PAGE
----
Just like me, when you’re faced with a possibly serious surgery, you might feel uncomfortable — maybe even anxious. But unlike most other patients, we experts in modeling think it would be great if surgeons could have access to simulation to see what’s actually happening in our bodies before they cut into us. Through the use of computer-aided surgery, medical teams could even train on “virtual clones” of ourselves, so that on the big day they’d be more prepared and confident in reacting to any situation, planned or not.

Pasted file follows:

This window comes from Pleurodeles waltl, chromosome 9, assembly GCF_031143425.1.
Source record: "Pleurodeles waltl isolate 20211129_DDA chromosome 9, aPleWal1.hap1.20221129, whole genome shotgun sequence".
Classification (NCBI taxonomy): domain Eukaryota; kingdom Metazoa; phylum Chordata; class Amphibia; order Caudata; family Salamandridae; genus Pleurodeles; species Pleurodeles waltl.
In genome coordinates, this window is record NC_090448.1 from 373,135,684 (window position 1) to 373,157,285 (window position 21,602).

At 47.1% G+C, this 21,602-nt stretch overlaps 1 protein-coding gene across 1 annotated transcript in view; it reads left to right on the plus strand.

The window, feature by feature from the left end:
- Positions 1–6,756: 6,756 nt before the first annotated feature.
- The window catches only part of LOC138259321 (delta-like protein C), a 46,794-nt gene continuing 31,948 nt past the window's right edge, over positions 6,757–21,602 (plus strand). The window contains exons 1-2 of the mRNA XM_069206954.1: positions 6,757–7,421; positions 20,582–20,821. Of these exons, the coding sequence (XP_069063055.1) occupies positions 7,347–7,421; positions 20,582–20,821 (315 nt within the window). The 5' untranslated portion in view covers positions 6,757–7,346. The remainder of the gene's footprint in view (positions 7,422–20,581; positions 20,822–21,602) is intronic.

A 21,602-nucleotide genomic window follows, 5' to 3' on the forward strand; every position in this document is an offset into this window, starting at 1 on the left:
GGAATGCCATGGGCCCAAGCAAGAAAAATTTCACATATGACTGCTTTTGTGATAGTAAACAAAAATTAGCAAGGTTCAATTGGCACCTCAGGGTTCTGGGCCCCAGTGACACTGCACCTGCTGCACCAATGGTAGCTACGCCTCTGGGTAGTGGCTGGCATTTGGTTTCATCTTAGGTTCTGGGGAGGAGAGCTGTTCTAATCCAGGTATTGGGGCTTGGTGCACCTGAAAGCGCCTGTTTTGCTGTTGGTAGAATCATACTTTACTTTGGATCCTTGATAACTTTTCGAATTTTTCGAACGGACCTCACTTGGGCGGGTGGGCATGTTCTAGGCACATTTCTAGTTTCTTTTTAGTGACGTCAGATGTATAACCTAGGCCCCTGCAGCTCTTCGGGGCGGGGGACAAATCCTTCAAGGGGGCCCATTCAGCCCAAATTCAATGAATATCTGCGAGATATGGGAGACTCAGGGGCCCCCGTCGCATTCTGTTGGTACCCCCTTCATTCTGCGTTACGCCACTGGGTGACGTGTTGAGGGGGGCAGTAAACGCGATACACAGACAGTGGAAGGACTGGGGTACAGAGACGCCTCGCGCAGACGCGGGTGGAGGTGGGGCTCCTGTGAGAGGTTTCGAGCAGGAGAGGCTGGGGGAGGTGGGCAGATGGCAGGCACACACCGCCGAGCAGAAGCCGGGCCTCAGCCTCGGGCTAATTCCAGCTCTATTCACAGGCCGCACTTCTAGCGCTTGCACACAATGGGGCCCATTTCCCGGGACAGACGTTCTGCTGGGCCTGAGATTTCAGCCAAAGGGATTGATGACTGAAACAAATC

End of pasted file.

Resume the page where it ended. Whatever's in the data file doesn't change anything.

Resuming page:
A team at the University Hospital of Rennes, France, led by Dr. Antoine Lucas didn’t hesitate to embrace such an opportunity. This team performs endovascular surgery to treat abdominal aortic aneurysm (AAA); a well-known solution involves implanting a stent graft. To minimize the risk of post-operative complications, the accuracy of stent graft positioning is crucial. The medical group scans the patient’s cardiovascular system at rest to gain insight about what they will encounter once the procedure starts. But during the surgery, the cardiovascular system gets deformed by the introduction of the wire guide and the stent — so releasing the stent based only on at-rest geometry could be less accurate. Continue reading